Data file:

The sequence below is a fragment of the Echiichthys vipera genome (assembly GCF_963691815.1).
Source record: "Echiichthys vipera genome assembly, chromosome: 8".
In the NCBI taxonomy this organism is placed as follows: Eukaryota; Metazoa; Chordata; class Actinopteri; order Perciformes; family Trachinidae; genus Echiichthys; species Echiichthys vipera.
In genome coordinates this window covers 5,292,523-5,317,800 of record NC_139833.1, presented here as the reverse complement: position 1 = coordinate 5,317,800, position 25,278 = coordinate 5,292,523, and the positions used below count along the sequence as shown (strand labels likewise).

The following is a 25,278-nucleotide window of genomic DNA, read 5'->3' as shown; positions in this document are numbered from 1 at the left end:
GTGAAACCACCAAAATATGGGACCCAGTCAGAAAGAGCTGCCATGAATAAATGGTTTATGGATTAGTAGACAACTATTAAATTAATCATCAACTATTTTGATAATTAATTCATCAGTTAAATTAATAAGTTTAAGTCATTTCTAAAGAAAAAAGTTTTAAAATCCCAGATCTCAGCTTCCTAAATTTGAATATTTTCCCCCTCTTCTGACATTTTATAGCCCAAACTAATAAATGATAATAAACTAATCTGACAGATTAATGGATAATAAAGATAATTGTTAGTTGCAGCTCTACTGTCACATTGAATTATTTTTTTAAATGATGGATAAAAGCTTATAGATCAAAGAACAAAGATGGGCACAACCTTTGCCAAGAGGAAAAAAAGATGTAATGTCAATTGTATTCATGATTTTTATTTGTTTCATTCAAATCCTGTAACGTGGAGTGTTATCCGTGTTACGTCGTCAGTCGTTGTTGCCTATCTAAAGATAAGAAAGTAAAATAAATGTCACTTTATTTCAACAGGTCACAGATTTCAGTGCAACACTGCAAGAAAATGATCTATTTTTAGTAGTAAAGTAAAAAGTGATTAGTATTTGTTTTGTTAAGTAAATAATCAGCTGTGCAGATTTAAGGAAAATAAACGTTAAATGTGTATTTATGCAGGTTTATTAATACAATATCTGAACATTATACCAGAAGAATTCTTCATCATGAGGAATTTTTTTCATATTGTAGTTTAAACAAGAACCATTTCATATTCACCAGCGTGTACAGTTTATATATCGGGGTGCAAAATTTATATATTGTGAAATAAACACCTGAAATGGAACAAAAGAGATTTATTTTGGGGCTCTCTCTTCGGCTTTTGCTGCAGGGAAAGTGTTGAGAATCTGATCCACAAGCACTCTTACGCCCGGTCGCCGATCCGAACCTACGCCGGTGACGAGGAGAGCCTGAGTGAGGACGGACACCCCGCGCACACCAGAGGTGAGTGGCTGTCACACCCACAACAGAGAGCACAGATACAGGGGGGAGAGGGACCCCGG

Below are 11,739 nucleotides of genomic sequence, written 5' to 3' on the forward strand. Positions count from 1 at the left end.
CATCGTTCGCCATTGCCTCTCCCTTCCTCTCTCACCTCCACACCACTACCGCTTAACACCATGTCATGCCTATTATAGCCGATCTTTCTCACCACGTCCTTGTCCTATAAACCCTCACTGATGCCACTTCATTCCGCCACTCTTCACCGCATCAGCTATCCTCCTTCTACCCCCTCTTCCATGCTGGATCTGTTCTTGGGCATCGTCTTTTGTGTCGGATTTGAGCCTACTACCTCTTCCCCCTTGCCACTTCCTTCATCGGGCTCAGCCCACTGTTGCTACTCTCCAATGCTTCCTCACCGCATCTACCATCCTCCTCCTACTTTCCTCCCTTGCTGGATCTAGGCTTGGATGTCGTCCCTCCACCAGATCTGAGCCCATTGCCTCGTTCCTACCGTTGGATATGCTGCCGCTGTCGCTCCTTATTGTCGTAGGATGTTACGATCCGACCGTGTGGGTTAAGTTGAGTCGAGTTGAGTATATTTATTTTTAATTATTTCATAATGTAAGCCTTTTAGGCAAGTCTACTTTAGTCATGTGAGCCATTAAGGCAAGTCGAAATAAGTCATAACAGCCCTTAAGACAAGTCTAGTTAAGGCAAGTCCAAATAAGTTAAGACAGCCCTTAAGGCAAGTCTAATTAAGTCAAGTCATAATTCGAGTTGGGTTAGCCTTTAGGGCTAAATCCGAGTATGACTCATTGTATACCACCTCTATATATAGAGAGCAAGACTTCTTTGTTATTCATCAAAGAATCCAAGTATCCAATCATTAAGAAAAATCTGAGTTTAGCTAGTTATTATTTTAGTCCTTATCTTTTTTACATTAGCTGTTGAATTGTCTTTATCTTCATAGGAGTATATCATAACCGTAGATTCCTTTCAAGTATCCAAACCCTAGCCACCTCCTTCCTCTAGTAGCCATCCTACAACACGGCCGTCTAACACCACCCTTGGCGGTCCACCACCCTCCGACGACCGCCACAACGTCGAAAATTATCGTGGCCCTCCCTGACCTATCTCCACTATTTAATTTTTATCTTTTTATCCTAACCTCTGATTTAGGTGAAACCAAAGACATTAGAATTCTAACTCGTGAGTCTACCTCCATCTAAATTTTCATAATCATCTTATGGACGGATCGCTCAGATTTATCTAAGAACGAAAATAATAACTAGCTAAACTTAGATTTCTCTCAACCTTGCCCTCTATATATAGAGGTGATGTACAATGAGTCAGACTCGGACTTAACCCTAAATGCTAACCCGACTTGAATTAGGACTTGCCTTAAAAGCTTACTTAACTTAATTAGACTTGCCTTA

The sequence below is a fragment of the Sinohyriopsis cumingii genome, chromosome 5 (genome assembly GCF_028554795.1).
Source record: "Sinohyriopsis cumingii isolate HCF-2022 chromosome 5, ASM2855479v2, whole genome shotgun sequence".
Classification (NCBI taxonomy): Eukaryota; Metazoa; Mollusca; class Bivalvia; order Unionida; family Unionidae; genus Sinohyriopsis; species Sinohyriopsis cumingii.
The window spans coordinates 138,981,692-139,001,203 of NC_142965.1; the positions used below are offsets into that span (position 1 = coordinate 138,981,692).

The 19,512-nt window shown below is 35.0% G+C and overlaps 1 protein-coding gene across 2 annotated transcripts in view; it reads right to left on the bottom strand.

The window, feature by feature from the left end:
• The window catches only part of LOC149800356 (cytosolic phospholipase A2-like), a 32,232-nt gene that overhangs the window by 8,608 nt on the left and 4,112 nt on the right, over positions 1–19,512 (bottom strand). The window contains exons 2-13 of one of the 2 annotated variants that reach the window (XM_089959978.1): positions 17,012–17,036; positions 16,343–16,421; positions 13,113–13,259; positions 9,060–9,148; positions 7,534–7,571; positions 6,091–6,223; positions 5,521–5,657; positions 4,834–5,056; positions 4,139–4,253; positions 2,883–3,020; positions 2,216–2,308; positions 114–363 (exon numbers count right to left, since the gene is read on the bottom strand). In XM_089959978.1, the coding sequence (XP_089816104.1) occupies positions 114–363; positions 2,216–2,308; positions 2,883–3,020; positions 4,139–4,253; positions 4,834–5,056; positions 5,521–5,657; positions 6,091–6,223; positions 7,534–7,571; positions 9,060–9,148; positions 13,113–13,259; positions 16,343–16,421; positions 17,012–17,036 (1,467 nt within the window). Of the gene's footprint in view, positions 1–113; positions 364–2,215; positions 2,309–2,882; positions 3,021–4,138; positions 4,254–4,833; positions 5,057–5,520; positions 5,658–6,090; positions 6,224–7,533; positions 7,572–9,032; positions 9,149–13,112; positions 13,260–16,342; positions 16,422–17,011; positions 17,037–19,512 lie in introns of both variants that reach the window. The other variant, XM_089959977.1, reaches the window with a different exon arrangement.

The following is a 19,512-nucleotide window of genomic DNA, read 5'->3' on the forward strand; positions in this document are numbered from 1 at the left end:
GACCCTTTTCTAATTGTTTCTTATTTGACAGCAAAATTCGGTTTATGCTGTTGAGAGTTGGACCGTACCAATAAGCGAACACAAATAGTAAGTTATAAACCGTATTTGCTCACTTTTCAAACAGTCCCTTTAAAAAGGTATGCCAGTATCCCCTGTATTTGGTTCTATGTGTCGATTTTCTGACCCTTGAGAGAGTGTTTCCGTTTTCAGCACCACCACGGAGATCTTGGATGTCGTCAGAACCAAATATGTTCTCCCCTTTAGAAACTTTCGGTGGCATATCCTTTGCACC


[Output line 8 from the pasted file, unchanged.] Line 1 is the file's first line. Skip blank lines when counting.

CATCGTTCGCCATTGCCTCTCCCTTCCTCTCTCACCTCCACACCACTACCGCTTAACACCATGTCATGCCTATTATAGCCGATCTTTCTCACCACGTCCTTGTCCTATAAACCCTCACTGATGCCACTTCATTCCGCCACTCTTCACCGCATCAGCTATCCTCCTTCTACCCCCTCTTCCATGCTGGATCTGTTCTTGGGCATCGTCTTTTGTGTCGGATTTGAGCCTACTACCTCTTCCCCCTTGCCACTTCCTTCATCGGGCTCAGCCCACTGTTGCTACTCTCCAATGCTTCCTCACCGCATCTACCATCCTCCTCCTACTTTCCTCCCTTGCTGGATCTAGGCTTGGATGTCGTCCCTCCACCAGATCTGAGCCCATTGCCTCGTTCCTACCGTTGGATATGCTGCCGCTGTCGCTCCTTATTGTCGTAGGATGTTACGATCCGACCGTGTGGGTTAAGTTGAGTCGAGTTGAGTATATTTATTTTTAATTATTTCATAATGTAAGCCTTTTAGGCAAGTCTACTTTAGTCATGTGAGCCATTAAGGCAAGTCGAAATAAGTCATAACAGCCCTTAAGACAAGTCTAGTTAAGGCAAGTCCAAATAAGTTAAGACAGCCCTTAAGGCAAGTCTAATTAAGTCAAGTCATAATTCGAGTTGGGTTAGCCTTTAGGGCTAAATCCGAGTATGACTCATTGTATACCACCTCTATATATAGAGAGCAAGACTTCTTTGTTATTCATCAAAGAATCCAAGTATCCAATCATTAAGAAAAATCTGAGTTTAGCTAGTTATTATTTTAGTCCTTATCTTTTTTACATTAGCTGTTGAATTGTCTTTATCTTCATAGGAGTATATCATAACCGTAGATTCCTTTCAAGTATCCAAACCCTAGCCACCTCCTTCCTCTAGTAGCCATCCTACAACACGGCCGTCTAACACCACCCTTGGCGGTCCACCACCCTCCGACGACCGCCACAACGTCGAAAATTATCGTGGCCCTCCCTGACCTATCTCCACTATTTAATTTTTATCTTTTTATCCTAACCTCTGATTTAGGTGAAACCAAAGACATTAGAATTCTAACTCGTGAGTCTACCTCCATCTAAATTTTCATAATCATCTTATGGACGGATCGCTCAGATTTATCTAAGAACGAAAATAATAACTAGCTAAACTTAGATTTCTCTCAACCTTGCCCTCTATATATAGAGGTGATGTACAATGAGTCAGACTCGGACTTAACCCTAAATGCTAACCCGACTTGAATTAGGACTTGCCTTAAAAGCTTACTTAACTTAATTAGACTTGCCTTA